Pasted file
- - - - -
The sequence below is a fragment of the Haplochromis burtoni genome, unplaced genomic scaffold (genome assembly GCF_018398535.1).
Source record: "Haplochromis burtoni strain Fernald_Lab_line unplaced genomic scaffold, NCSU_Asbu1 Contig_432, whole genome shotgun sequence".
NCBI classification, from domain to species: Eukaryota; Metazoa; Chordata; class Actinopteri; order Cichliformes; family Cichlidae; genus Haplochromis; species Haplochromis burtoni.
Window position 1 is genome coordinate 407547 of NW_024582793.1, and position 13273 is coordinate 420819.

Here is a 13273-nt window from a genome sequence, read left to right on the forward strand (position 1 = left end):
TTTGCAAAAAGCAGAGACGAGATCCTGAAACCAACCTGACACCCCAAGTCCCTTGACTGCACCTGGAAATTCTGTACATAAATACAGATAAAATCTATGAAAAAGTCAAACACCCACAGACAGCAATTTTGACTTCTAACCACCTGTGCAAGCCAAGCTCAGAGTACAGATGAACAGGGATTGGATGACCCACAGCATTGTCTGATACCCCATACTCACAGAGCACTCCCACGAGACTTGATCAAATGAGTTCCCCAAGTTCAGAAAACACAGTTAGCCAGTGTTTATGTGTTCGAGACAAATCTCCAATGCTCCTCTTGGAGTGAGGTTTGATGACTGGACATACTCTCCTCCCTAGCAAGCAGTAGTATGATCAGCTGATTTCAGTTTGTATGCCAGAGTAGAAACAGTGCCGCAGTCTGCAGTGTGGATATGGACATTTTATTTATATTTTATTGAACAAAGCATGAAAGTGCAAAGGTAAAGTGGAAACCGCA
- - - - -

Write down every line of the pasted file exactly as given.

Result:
The sequence below is a fragment of the Haplochromis burtoni genome, unplaced genomic scaffold (genome assembly GCF_018398535.1).
Source record: "Haplochromis burtoni strain Fernald_Lab_line unplaced genomic scaffold, NCSU_Asbu1 Contig_432, whole genome shotgun sequence".
NCBI classification, from domain to species: Eukaryota; Metazoa; Chordata; class Actinopteri; order Cichliformes; family Cichlidae; genus Haplochromis; species Haplochromis burtoni.
Window position 1 is genome coordinate 407547 of NW_024582793.1, and position 13273 is coordinate 420819.

Here is a 13273-nt window from a genome sequence, read left to right on the forward strand (position 1 = left end):
TTTGCAAAAAGCAGAGACGAGATCCTGAAACCAACCTGACACCCCAAGTCCCTTGACTGCACCTGGAAATTCTGTACATAAATACAGATAAAATCTATGAAAAAGTCAAACACCCACAGACAGCAATTTTGACTTCTAACCACCTGTGCAAGCCAAGCTCAGAGTACAGATGAACAGGGATTGGATGACCCACAGCATTGTCTGATACCCCATACTCACAGAGCACTCCCACGAGACTTGATCAAATGAGTTCCCCAAGTTCAGAAAACACAGTTAGCCAGTGTTTATGTGTTCGAGACAAATCTCCAATGCTCCTCTTGGAGTGAGGTTTGATGACTGGACATACTCTCCTCCCTAGCAAGCAGTAGTATGATCAGCTGATTTCAGTTTGTATGCCAGAGTAGAAACAGTGCCGCAGTCTGCAGTGTGGATATGGACATTTTATTTATATTTTATTGAACAAAGCATGAAAGTGCAAAGGTAAAGTGGAAACCGCA